The existence and contributions of people of African origin are still insufficiently recognized in Germany, both in historiography and in public discourse. And if they are, they are often spoken about by others instead of letting them have their word. Homestory Germany breaks with this: 27 biographies tell of racism and exclusion in Germany, but also of the diversity and work of black people – in the course of our common history and in all areas of our society.
Which people flee for which reasons?What responsibility does Europe have when it comes to the causes of flight or the reception of migrants? “Migration in focus” is an analysis of these correlations and explains our immigration society as a continuous process. “Escape forwards” ties in with this on the individual level: The exhibition portrays different people with migration experiences in regards to their wishes, their achievements and their struggle for recognition in Germany.
One of the main focuses of the Spandau art collection is landscape painting from the beginning to the middle of the 20th century. In the past four years, works by Hans Zank / Willy Gericke and Hans Szym have been added through donations, bequests and acquisitions. In future, they will supplement the holdings for the new museum presentation in the Neukladow manor.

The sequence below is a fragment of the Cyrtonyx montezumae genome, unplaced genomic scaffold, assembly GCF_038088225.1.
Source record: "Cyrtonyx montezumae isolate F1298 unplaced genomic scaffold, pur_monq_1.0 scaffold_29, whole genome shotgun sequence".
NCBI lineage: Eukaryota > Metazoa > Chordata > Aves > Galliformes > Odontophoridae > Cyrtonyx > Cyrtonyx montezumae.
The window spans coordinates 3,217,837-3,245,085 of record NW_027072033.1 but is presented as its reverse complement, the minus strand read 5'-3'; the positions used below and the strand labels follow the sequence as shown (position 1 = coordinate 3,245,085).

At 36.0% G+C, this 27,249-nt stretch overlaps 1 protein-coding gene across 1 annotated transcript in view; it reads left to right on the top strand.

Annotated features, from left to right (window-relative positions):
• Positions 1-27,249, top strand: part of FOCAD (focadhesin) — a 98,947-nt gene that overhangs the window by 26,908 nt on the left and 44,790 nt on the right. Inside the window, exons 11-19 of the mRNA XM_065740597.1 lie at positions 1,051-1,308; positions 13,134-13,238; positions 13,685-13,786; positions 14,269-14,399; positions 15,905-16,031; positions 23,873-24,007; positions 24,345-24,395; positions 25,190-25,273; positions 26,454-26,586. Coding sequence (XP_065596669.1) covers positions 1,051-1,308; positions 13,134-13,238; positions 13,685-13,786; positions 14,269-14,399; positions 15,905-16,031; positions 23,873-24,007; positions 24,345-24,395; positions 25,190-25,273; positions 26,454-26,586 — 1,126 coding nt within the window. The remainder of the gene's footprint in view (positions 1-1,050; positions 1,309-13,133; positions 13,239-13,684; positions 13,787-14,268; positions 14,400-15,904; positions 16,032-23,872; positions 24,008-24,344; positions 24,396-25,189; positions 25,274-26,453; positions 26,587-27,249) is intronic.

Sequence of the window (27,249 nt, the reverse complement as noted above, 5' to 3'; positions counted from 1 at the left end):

The sculptor Monika Brandmeier (* 1959 in Kamen, NRW) works also with formal reduction and material opulence. For the ZAK she is developing an extensive exhibition with installation objects, sculptures, drawings and video works that were created between 1984 and today. In the comparison, grouping arrangement or concentration of selected works, two basic approaches of the artist become clear.
The search for aesthetic appeal and intellectual stimulation characterizes Martin von Ostrowski’s passion for collecting. At flea markets and online auctions he not only finds curios, decorative items and kitsch, but also special historical finds. His studio resembles a cabinet of curiosities made of precious and banal things, of art, kitsch and above all – to speak with Susan Sontag – of the corresponding portion of camp, which is often one of the strategies of queer (self-) staging.
Over the summer months, Michael Hischer's kinetic large-scale sculptures turn the citadel into an outdoor art space. 20 works from a multi-year cycle will be shown.
They are designed for the outside space, the wind moves them and allows them to be recognized as kinetic sculptures. The movement of its elements is left to chance due to the weather. In this way, time is inscribed in the sculptures and not only made tangible as four-dimensional objects.